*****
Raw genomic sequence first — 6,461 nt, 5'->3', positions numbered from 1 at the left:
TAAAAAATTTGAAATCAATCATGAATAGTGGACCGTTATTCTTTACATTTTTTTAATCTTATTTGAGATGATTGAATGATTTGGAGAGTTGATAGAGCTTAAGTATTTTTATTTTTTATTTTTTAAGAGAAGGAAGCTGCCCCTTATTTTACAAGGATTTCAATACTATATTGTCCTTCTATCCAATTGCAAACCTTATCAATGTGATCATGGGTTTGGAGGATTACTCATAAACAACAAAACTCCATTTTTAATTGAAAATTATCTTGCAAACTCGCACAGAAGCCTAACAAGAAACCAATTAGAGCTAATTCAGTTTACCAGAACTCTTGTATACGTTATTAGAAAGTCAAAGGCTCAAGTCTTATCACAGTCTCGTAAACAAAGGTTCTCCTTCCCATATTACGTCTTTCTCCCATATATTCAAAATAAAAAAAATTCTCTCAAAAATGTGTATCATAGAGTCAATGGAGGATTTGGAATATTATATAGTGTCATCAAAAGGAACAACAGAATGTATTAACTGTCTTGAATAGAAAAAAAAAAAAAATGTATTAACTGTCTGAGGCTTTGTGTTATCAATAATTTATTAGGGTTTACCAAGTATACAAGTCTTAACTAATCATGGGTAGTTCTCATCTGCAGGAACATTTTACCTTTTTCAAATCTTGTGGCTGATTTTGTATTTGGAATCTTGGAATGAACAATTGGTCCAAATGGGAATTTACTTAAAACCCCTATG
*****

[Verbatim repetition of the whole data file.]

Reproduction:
Raw genomic sequence first — 6,461 nt, 5'->3', positions numbered from 1 at the left:
TAAAAAATTTGAAATCAATCATGAATAGTGGACCGTTATTCTTTACATTTTTTTAATCTTATTTGAGATGATTGAATGATTTGGAGAGTTGATAGAGCTTAAGTATTTTTATTTTTTATTTTTTAAGAGAAGGAAGCTGCCCCTTATTTTACAAGGATTTCAATACTATATTGTCCTTCTATCCAATTGCAAACCTTATCAATGTGATCATGGGTTTGGAGGATTACTCATAAACAACAAAACTCCATTTTTAATTGAAAATTATCTTGCAAACTCGCACAGAAGCCTAACAAGAAACCAATTAGAGCTAATTCAGTTTACCAGAACTCTTGTATACGTTATTAGAAAGTCAAAGGCTCAAGTCTTATCACAGTCTCGTAAACAAAGGTTCTCCTTCCCATATTACGTCTTTCTCCCATATATTCAAAATAAAAAAAATTCTCTCAAAAATGTGTATCATAGAGTCAATGGAGGATTTGGAATATTATATAGTGTCATCAAAAGGAACAACAGAATGTATTAACTGTCTTGAATAGAAAAAAAAAAAAAATGTATTAACTGTCTGAGGCTTTGTGTTATCAATAATTTATTAGGGTTTACCAAGTATACAAGTCTTAACTAATCATGGGTAGTTCTCATCTGCAGGAACATTTTACCTTTTTCAAATCTTGTGGCTGATTTTGTATTTGGAATCTTGGAATGAACAATTGGTCCAAATGGGAATTTACTTAAAACCCCTATG